LEADER provides grants to support rural economic growth and job creation, and there’s often an overlap between these aims and the work and activities of community organisations. Grants of up to 40% are available for capital costs that support new developments – and exceptionally, more where there is no direct benefit for the applying organisation.
Whitchurch Village hall received £30,000 of LEADER funding towards the cost of an extension. This allowed a rural village pre-school to operate from the hall, and improved facilities generally, attracting more users.
Other funds are available that are useful in themselves, but can also complement LEADER funding: for match funding and for short term loans to cover costs before claiming for LEADER. See links below for some examples.
See the Dorset LEADER website for more info, and get in touch to discuss your project idea
Other sources of funding:
Loans and other funding approaches
Hurrah! You’ve been accepted to full application with your project, more than likely the first thing you will be thinking about is getting the large number of quotes together but before you start please read the information below (taken from the handbook!).
When you submit your full application to the Dorset LEADER team we begin a very thorough quote checking process – there are over 20 things we check each quote for, if you don’t follow the rules below then we’ll send the quote back to you asking for more information; delaying your application.
How many quotes do I need for each item?
A note about VAT – the thresholds below are based on what you will actually pay – so if you are VAT registered and able to reclaim VAT, it will be the net price of the item; if not it will be the gross price. If you can’t supply the number of quotes required below then contact your sponsor to discuss.
|Value of item or service
||How to show value for money
|£1,500 or less
||2 quotes or references to 2 catalogue listings (including online suppliers)
|£1,501 to £10,000
||3 quotes or references to 3 catalogue listings (including online suppliers)
|£10,001 – £50,000
||3 quotes or 2 quotes and a reference to a catalogue listing (including online suppliers)
|£50,001 or more
- Come from different suppliers
- Come from suppliers that are not linked to the applicant or the applicant’s business
- Be comparable in terms of quality, size, quantity, units and specification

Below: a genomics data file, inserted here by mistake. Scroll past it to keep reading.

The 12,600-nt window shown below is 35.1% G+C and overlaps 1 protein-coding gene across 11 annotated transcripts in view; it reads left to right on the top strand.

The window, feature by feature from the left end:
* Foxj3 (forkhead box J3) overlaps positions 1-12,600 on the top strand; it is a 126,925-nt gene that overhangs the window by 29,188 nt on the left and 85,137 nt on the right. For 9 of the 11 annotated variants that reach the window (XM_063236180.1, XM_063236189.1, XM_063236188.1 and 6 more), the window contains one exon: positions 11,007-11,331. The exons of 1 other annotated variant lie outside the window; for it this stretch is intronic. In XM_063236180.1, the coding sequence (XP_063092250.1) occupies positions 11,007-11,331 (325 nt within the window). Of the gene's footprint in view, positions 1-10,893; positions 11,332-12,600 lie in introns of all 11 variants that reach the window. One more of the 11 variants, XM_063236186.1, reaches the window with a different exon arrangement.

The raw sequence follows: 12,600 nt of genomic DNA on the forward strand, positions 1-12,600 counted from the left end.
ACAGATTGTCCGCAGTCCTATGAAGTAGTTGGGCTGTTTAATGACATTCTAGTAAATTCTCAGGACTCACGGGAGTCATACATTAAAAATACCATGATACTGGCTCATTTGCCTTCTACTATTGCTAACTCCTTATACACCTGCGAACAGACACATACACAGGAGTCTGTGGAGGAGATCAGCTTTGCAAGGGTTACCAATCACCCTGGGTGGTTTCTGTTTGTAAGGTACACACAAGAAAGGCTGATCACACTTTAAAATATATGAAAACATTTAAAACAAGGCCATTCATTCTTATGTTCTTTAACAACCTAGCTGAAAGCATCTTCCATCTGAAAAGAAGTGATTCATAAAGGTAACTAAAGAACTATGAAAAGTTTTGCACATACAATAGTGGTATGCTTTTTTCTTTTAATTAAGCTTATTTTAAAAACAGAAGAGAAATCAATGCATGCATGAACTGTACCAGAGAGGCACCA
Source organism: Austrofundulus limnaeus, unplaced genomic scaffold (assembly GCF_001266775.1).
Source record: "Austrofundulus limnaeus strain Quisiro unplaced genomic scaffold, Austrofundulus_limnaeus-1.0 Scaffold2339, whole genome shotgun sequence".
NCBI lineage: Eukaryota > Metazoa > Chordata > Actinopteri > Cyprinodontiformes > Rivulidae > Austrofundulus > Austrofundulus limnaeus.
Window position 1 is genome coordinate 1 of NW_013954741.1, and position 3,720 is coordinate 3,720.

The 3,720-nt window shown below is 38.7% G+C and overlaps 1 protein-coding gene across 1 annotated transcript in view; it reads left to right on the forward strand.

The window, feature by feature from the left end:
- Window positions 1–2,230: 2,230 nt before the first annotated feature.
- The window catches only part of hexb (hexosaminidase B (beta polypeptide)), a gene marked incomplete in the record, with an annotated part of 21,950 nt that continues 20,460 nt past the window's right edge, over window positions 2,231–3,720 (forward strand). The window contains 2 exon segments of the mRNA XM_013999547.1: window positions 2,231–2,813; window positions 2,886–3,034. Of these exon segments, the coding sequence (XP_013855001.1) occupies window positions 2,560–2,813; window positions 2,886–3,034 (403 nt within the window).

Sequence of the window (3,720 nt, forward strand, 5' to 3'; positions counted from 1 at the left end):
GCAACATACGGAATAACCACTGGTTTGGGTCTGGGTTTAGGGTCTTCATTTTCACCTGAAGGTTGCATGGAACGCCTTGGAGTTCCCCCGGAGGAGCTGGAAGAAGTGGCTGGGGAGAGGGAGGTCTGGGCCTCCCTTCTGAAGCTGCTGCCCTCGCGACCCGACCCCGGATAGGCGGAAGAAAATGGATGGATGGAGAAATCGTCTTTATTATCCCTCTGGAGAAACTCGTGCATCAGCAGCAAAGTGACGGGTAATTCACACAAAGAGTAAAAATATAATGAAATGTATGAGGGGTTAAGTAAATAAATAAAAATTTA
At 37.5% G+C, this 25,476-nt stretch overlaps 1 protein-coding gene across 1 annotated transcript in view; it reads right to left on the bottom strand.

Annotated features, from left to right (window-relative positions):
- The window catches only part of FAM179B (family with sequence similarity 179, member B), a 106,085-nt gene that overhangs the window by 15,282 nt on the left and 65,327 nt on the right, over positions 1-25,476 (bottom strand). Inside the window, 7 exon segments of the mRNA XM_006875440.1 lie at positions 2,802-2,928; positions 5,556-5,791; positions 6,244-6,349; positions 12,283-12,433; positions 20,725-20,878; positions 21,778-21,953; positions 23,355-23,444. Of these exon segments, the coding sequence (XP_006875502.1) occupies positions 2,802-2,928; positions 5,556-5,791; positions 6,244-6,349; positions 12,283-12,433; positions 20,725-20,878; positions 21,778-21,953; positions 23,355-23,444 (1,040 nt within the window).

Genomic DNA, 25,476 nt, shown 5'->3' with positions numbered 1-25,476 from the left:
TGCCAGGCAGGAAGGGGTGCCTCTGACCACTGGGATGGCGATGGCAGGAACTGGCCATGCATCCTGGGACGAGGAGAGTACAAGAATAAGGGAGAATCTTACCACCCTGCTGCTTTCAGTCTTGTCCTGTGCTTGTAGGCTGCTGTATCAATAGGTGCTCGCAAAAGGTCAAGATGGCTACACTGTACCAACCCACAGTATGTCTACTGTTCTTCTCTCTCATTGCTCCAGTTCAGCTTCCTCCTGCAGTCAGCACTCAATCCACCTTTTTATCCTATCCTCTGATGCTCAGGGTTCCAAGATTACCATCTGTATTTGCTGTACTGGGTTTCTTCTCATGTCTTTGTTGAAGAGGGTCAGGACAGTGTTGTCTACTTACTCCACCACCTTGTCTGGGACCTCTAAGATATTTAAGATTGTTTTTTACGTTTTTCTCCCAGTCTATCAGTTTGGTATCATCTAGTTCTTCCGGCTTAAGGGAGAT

- Be still valid and dated within the last 6 months
- Include an itemised break down of costs, if this is not possible then the applicant must provide the specification that the supplier quoted against
- Include the suppliers name/a contact name, address and telephone number
- Include company registration number (if they are a limited company)
- Include the VAT number (if they are VAT registered)
- Be addressed to the applicant or their business
Print outs from online catalogues or photocopies of paper catalogues are acceptable, they must conform to all of the above and also show the date they were printed/copied and the full web address/page number.
Have a look at an example: Quotes.pdf
Notes on preparing a cash flow
A cash flow forecast is a standard tool to help organisations plan and manage their income and expenditure. It is a normal part of any business plan for both commercial and non-profit companies. A forecast normally covers a 12 month period – but it is good practice to up-date this on a monthly basis with the actual amounts, once you have got the basic information the updating of the cash flow is relatively simple and a really useful tool for business planning. For your LEADER grant it shows us when the ‘outputs’ from the project will occur e.g. increase in sales.
- First, gather your bank statements and records for your last financial year.
- Go through each month and work out what money went in and out of your accounts in that month. Record the amount of income received and expenditure paid out in the month by category/type of expenditure. Your accounts may already have this information in them.
- Add rows to the cash flow statement if necessary to account for all of your income and expenditure
Do this exercise in some detail – even if this is tedious, this will be the worst of it. Remember that you are accounting for the month in which money actually left or entered your accounts. And not when an invoice was received or issued. The result is that you will get a picture of the last financial year. Use last year as a template for the cash flow moving forward.
Now think about forecasting for the future.
- What differences in income do you expect? And what differences in the timing of income do you expect?
- Look at your expenditure. What changes are you expecting in your expenditure? And what differences in timing do you expect?
Once you have your forecast income and expenditure,
- You need to include the opening cash balance amount as at the beginning of the year as a starting point for the month in your cash flow statement. The LEADER template should then automatically update the closing balance and other totals.
By Jessica Saunters, Project Officer for the Northern Dorset Local Action Group